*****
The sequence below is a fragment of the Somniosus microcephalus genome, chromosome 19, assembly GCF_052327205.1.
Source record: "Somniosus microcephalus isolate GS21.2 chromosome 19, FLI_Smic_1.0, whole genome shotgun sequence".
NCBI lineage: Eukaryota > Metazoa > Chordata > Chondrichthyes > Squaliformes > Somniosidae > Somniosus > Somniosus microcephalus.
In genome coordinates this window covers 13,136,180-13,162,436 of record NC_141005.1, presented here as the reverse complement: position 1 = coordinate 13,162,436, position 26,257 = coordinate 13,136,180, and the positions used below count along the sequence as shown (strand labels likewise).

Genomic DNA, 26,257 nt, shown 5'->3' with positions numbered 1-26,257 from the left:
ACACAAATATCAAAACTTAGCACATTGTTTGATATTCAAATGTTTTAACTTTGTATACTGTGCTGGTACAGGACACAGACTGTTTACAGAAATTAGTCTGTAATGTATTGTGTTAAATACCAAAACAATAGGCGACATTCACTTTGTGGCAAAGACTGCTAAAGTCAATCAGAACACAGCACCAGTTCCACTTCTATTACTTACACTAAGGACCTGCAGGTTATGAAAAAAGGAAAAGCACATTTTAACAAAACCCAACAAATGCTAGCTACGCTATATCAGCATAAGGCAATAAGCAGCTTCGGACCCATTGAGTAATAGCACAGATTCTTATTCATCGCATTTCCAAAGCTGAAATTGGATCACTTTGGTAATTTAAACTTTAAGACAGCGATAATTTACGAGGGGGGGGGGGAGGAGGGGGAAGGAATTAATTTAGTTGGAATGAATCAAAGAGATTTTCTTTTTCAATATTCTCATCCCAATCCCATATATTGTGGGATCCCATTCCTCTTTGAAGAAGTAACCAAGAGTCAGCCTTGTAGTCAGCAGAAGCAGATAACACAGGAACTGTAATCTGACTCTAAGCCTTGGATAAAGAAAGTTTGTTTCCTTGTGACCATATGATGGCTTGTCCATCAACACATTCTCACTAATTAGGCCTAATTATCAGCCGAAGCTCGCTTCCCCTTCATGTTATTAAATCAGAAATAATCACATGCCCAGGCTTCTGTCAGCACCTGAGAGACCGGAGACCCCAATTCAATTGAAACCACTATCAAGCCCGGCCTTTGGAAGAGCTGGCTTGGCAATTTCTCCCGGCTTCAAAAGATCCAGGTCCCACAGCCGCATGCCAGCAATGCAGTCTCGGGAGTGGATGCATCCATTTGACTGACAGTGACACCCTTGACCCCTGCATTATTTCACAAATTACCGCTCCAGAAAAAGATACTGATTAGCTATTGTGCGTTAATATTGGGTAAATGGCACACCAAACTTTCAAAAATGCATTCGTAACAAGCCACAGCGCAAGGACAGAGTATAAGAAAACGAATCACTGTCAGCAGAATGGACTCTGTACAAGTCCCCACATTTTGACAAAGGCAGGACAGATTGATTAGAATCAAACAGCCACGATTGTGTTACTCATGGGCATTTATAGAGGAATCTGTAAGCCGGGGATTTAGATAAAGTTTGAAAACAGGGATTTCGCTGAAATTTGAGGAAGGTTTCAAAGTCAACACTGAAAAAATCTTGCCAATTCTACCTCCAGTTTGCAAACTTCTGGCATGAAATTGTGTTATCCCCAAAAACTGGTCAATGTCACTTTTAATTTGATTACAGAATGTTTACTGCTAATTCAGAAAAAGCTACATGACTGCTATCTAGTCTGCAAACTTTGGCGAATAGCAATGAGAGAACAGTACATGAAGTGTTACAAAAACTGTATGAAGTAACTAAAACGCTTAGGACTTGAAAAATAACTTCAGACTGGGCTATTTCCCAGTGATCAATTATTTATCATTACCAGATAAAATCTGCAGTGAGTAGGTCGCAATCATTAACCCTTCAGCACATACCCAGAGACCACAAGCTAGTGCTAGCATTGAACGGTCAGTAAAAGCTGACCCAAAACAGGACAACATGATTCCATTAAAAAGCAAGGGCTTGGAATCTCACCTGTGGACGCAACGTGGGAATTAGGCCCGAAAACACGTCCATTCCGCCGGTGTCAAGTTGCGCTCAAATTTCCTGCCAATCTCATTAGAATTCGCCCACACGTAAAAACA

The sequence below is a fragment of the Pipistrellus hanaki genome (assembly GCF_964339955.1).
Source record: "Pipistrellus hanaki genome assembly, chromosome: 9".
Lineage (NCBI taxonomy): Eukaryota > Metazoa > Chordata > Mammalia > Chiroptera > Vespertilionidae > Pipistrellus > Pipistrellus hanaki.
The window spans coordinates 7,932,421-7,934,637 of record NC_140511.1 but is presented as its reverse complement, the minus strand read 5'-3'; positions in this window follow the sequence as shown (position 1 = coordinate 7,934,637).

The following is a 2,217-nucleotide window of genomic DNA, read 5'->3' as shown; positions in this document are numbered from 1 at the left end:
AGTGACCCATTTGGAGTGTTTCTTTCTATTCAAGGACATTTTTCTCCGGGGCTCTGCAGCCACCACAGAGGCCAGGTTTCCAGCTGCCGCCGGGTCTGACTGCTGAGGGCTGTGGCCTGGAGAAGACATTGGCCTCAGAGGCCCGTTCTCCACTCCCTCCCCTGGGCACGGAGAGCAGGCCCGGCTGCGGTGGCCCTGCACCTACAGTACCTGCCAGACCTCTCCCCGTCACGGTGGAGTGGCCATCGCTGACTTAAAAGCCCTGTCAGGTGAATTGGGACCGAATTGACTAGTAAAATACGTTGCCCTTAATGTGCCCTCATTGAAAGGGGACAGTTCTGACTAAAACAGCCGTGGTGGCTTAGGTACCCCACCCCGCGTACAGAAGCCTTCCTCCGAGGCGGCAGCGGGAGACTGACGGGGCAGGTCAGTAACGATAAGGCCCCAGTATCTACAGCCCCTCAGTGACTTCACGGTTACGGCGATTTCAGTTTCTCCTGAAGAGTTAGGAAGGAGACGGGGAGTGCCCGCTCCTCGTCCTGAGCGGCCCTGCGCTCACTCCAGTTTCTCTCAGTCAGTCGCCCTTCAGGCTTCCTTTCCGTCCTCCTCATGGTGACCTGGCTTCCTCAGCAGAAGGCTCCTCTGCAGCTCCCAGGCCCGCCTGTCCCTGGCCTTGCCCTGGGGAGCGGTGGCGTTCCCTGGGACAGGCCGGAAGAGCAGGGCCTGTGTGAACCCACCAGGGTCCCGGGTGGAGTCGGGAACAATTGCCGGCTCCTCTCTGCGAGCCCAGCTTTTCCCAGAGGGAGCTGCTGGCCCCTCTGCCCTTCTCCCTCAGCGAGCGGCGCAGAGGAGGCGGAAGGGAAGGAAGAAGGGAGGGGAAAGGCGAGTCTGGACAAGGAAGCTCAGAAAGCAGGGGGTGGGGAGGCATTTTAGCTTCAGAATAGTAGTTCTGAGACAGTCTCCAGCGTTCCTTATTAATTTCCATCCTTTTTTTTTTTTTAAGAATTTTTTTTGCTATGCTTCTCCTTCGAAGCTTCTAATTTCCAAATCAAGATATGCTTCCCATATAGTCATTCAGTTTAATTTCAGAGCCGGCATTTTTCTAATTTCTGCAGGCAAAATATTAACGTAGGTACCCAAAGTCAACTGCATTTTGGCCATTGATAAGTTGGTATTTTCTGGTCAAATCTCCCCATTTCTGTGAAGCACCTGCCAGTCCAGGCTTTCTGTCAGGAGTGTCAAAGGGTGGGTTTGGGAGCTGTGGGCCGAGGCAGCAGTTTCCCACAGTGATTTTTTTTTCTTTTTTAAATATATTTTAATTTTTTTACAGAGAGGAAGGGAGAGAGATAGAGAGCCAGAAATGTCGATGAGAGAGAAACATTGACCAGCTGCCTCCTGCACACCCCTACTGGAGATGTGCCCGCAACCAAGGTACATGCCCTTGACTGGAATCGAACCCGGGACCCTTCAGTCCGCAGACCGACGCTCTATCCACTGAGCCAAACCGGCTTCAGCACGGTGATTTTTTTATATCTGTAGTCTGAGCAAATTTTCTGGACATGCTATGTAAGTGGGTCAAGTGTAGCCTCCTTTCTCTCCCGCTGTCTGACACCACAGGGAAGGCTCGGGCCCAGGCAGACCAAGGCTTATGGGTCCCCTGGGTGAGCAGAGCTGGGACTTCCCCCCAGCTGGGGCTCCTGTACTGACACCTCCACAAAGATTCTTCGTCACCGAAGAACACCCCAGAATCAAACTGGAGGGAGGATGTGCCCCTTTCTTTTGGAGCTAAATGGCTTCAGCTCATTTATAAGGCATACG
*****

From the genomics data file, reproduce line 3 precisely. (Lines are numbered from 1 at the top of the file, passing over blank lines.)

NCBI lineage: Eukaryota > Metazoa > Chordata > Chondrichthyes > Squaliformes > Somniosidae > Somniosus > Somniosus microcephalus.